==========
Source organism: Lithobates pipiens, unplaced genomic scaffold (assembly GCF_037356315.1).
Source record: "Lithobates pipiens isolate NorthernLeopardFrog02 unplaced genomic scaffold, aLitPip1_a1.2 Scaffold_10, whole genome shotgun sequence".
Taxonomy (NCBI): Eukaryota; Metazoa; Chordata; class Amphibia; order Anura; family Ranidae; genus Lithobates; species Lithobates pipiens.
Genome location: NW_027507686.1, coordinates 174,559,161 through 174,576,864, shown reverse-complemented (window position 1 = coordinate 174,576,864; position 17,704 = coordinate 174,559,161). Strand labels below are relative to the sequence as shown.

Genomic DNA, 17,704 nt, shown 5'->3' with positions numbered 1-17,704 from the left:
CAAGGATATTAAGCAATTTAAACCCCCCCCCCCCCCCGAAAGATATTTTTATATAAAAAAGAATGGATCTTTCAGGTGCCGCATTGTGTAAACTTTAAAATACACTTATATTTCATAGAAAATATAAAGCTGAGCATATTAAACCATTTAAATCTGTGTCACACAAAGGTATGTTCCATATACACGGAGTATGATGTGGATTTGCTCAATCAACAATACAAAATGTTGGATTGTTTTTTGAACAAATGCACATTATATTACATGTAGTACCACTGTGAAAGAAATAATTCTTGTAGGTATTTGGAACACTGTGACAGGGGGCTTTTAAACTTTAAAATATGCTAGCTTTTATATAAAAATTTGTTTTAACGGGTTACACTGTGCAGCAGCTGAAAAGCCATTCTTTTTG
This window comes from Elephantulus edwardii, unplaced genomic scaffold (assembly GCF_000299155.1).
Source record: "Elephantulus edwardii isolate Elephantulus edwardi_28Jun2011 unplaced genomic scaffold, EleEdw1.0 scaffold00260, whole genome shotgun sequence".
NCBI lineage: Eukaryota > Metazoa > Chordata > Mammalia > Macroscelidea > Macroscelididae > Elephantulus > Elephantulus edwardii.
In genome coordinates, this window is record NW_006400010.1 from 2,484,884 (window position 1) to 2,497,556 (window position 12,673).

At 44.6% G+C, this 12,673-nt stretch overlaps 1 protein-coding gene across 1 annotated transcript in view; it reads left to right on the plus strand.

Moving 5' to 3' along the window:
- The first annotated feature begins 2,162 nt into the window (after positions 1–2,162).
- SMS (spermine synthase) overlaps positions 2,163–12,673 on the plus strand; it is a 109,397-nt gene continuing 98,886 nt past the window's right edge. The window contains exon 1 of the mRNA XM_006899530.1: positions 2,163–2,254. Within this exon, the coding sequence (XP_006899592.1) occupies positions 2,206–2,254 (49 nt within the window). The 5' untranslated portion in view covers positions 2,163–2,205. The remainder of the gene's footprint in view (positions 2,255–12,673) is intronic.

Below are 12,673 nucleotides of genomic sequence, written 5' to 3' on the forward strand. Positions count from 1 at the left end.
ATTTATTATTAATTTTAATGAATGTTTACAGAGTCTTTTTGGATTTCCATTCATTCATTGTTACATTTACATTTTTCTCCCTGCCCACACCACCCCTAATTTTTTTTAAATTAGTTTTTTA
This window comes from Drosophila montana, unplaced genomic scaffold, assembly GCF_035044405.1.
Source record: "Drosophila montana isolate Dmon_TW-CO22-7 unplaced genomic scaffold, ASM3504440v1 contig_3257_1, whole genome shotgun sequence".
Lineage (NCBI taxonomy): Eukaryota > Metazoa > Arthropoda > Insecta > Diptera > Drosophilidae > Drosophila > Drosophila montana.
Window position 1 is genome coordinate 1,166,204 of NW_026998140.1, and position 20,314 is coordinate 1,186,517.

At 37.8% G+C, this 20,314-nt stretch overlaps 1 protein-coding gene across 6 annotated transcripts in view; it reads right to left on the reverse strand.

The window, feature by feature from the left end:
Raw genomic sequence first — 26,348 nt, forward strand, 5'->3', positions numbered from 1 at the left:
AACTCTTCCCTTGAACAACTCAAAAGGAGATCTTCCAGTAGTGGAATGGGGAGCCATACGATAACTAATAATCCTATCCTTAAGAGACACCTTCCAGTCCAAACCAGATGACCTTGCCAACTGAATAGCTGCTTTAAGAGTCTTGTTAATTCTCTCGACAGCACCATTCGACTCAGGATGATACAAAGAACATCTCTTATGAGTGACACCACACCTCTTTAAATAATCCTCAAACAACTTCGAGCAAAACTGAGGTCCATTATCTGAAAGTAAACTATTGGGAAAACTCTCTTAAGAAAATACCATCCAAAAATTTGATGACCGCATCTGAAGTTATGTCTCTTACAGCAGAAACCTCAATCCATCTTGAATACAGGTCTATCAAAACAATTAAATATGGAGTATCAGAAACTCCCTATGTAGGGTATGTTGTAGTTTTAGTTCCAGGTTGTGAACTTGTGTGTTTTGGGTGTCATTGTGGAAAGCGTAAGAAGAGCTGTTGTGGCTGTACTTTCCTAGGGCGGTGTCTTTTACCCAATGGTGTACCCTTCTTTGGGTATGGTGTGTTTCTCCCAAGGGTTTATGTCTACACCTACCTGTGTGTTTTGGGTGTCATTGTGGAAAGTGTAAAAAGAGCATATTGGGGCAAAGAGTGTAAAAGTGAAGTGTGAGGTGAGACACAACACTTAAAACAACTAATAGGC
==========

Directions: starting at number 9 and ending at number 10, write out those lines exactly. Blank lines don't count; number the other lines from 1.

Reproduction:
NCBI lineage: Eukaryota > Metazoa > Chordata > Mammalia > Macroscelidea > Macroscelididae > Elephantulus > Elephantulus edwardii.
In genome coordinates, this window is record NW_006400010.1 from 2,484,884 (window position 1) to 2,497,556 (window position 12,673).